Antibiotics are mainly given to help reduce the risk of passing the infection on to others. People are infectious for 3 weeks after the onset of cough, or until they have completed 5 days of appropriate antibiotics. So taking antibiotics can reduce the period that you need to stay off work or school.
Antibiotics may also reduce the severity of symptoms if given in the catarrhal or early paroxysmal phase.
People who have been in close contact with someone with whooping cough, such as members of the same household, are at increased risk of developing the infection. Antibiotics may be given to close contacts to help prevent infection. This is especially important if the close contacts are babies aged under 6 months, women in the last month of pregnancy or anyone in close contact with babies such as childcare workers.
It’s important that you rest and drink plenty of fluids – this is especially important for children. Small, frequent meals may help prevent vomiting after bouts of coughing.
Make sure you avoid anything that may trigger coughing, including smoke from cigarettes or fireplaces.
Preventing whooping cough
The best way of preventing or reducing the severity of whooping cough is to be immunised. All whooping cough vaccines available in Australia are combination vaccines that also protect against other illnesses. There are very few medical reasons why someone should not have a pertussis vaccination.
Vaccinations for children and teenagers
In Australia, vaccination against whooping cough is recommended at age 2, 4, and 6 months as part of the National Immunisation Program Schedule. The 2-month dose can be given as early as 6 weeks of age.
Two booster doses are recommended – one at 18 months and one at age 4 years. An additional booster dose is recommended for adolescents between 11 and 13 years. This booster can be given as part of a school-based vaccination programme.
Vaccinations for adults
Because the protection from the vaccine wears off over time, booster doses are also recommended for adults who want to avoid getting whooping cough. Vaccination is especially important for anyone coming into close contact with babies. That’s because babies under 6 months of age (who have the highest risk of severe whooping cough) are too young to be fully immunised themselves.
To protect very young babies, a single booster dose of pertussis vaccine is recommended for pregnant women. The best time for vaccination is between 20 and 32 weeks. This is recommended with each pregnancy, even if 2 pregnancies are close together. Vaccination at this time means that the baby will be born with some of the mother’s antibodies to pertussis (passive immunity) and so have some protection during the most vulnerable newborn stage.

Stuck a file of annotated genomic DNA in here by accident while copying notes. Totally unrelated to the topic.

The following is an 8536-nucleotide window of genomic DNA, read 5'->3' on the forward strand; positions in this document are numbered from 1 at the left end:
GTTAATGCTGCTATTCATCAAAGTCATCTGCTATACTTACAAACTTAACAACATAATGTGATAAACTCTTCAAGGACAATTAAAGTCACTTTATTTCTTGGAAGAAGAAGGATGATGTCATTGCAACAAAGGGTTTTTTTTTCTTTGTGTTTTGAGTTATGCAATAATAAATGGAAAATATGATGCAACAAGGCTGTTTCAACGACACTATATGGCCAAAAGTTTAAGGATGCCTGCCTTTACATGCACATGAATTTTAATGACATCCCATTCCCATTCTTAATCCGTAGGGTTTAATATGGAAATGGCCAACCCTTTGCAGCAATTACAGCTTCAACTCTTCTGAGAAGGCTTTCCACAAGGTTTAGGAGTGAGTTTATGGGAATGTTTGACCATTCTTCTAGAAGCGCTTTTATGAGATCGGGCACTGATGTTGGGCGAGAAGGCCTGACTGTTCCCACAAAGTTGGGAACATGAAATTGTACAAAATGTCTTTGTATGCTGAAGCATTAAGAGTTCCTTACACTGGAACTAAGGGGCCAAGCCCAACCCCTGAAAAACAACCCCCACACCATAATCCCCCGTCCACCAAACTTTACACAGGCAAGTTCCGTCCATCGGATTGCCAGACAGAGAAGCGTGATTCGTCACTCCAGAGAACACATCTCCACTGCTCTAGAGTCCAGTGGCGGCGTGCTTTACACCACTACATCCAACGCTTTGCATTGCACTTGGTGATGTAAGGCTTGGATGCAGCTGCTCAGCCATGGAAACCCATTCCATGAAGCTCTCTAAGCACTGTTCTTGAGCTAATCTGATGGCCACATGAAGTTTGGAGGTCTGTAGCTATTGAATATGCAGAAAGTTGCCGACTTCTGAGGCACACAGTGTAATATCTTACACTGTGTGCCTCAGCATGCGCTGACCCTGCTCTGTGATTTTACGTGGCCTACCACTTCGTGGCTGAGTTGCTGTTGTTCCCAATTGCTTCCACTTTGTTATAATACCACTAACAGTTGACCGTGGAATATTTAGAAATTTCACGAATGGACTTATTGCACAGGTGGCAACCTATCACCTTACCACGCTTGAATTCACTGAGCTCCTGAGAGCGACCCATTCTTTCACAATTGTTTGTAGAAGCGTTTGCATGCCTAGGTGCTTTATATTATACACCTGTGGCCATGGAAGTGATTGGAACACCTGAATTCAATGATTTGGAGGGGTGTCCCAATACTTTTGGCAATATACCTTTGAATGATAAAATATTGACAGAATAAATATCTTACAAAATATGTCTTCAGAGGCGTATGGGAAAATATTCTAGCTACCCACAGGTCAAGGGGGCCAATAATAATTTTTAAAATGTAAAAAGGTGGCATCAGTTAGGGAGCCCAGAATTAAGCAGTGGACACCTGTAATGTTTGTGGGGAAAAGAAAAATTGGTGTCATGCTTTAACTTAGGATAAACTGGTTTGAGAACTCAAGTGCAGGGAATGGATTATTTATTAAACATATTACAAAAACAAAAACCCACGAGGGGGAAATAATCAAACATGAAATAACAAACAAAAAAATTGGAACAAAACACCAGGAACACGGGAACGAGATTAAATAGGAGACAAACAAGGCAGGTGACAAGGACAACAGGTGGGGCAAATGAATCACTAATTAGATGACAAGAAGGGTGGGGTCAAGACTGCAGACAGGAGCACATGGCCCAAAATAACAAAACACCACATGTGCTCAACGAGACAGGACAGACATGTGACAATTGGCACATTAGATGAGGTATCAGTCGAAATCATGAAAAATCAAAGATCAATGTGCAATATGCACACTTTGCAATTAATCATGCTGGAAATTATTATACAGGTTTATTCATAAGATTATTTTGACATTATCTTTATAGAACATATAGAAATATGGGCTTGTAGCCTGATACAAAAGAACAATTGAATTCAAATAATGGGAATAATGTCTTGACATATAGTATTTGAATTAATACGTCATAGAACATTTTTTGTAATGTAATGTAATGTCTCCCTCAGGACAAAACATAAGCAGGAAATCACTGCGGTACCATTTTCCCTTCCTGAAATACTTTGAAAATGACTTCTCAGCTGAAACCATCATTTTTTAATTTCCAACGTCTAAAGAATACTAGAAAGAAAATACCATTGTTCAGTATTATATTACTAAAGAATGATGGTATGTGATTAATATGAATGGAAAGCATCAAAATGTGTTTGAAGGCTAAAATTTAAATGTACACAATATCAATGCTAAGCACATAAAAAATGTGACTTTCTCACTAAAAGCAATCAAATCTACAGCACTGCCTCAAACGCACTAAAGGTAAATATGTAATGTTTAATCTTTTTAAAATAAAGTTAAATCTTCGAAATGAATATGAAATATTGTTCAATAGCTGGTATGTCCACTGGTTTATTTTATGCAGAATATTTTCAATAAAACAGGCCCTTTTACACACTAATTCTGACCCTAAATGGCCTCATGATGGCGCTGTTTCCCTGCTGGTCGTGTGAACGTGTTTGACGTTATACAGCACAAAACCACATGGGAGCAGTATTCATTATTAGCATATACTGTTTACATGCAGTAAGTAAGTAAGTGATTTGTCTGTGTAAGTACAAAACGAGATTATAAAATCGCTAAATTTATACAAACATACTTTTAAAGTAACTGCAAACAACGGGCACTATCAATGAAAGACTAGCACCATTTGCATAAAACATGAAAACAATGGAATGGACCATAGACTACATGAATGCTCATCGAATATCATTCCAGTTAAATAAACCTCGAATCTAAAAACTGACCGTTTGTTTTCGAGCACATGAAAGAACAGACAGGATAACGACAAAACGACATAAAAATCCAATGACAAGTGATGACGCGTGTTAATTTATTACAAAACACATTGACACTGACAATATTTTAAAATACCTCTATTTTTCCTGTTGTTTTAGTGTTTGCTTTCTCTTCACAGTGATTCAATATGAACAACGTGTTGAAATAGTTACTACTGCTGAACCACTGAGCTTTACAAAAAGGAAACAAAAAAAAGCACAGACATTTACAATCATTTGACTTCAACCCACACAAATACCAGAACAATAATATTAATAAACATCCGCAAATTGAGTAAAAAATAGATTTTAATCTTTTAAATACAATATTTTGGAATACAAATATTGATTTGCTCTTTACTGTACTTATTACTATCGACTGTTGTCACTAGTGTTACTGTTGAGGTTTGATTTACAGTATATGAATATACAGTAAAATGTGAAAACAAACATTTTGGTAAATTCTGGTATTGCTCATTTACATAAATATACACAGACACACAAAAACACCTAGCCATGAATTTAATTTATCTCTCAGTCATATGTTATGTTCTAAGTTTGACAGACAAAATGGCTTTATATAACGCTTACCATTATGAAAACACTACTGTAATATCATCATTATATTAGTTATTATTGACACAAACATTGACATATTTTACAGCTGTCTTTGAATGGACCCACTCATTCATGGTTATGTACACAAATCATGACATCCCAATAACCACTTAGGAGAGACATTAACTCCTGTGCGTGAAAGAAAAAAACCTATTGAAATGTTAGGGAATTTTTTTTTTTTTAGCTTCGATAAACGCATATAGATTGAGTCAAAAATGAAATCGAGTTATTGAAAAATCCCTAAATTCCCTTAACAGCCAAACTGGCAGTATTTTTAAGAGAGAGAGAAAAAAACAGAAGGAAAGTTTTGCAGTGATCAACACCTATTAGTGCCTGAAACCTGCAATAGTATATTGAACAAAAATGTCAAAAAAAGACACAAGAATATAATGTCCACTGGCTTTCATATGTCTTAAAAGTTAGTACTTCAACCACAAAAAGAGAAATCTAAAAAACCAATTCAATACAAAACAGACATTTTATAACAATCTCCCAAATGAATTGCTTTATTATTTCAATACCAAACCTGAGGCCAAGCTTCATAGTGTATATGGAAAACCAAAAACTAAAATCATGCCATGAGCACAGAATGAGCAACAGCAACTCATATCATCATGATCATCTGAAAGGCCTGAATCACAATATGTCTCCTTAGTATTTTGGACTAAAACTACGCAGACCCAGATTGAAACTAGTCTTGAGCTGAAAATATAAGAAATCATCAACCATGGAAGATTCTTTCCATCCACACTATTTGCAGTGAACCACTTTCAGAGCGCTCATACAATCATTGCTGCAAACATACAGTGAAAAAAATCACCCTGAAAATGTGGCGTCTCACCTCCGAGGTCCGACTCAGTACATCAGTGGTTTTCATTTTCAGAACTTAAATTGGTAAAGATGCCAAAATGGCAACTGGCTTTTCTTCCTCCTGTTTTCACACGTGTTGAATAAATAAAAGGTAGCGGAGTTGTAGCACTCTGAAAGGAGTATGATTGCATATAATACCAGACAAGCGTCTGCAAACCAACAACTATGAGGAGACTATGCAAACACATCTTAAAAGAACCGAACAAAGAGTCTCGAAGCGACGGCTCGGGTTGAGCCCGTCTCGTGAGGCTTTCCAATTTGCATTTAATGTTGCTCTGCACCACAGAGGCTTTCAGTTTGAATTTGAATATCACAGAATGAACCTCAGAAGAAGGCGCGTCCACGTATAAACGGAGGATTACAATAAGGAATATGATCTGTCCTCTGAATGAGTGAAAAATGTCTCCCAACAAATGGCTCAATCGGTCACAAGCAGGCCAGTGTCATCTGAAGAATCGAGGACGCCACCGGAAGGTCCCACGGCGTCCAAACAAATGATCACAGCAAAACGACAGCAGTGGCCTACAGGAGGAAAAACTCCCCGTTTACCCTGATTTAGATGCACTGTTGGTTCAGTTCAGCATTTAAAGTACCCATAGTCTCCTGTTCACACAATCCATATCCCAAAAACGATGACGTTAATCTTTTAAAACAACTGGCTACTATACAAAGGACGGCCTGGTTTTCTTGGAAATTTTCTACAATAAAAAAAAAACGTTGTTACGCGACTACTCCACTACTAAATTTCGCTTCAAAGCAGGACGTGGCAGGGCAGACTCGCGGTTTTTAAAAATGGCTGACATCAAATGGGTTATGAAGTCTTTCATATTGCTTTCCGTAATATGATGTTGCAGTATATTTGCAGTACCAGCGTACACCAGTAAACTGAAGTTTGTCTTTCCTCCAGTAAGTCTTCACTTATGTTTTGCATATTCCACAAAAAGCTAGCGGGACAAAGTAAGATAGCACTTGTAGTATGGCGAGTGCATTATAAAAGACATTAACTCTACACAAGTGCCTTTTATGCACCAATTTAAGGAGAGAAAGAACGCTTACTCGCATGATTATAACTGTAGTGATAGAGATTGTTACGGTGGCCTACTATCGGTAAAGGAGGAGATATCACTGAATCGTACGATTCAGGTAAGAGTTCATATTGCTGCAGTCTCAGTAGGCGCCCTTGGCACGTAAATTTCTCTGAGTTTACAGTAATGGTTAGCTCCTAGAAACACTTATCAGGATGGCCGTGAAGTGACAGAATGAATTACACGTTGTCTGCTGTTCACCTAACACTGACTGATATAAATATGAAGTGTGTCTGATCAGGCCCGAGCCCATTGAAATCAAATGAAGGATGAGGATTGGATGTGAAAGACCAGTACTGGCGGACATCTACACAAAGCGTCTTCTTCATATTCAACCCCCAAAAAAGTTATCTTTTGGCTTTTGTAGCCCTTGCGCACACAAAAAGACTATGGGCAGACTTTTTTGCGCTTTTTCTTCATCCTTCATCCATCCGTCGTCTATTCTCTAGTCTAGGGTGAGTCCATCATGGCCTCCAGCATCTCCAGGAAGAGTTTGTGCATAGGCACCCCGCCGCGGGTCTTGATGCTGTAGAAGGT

Vaccination is also recommended for all carers of young children, including fathers and grandparents. Mothers not vaccinated during pregnancy should be vaccinated as soon as possible after birth. Anyone in close contact with infants should get a booster every 10 years.
There is a higher risk of severe symptoms and complications in older people who get whooping cough. Vaccination is recommended for all adults at ages 50 and 65 years.
Pertussis vaccine side effects
Side effects may include mild pain, swelling and redness at the injection site. Uncommon and rare side effects can include fever, significant swelling of the limb where the injection was given and febrile convulsions in children. Overall, the risk of not being vaccinated (and more vulnerable to infection) far outweighs the risk of side effects for most people.
Stopping the spread of pertussis
If you have whooping cough, stay at home to prevent the spread of the disease. People with whooping cough need to stay away from work, school or childcare facilities until they have been on antibiotics for 5 days or they have had the cough for more than 3 weeks. Your doctor will let you know when you are no longer contagious and can return to your usual activities.
While you are sick, practice good cough etiquette and wash your hands frequently.
Last Reviewed: 27/06/2019
1. Australian Technical Advisory Group on Immunisation (ATAGI). Pertussis (whooping cough). Australian Immunisation Handbook, Australian Government Department of Health, Canberra, 2018. https://immunisationhandbook.health.gov.au/vaccine-preventable-diseases/pertussis-whooping-cough (accessed Jun 2019).
2. Royal Children’s Hospital Melbourne. Clinical Practice Guidelines: Whooping cough (pertussis). https://www.rch.org.au/clinicalguide/guideline_index/Whooping_Cough_Pertussis/ (accessed Jun 2019).
3. Pertussis (published April 2019). In: eTG complete. Melbourne: Therapeutic Guidelines Limited; 2019 Jun. https://tgldcdp.tg.org.au/ (accessed Jun 2019).
4. Royal Children’s Hospital Melbourne. Whooping cough (updated Apr 2019). https://www.rch.org.au/kidsinfo/fact_sheets/Whooping_cough/ (accessed June 2019).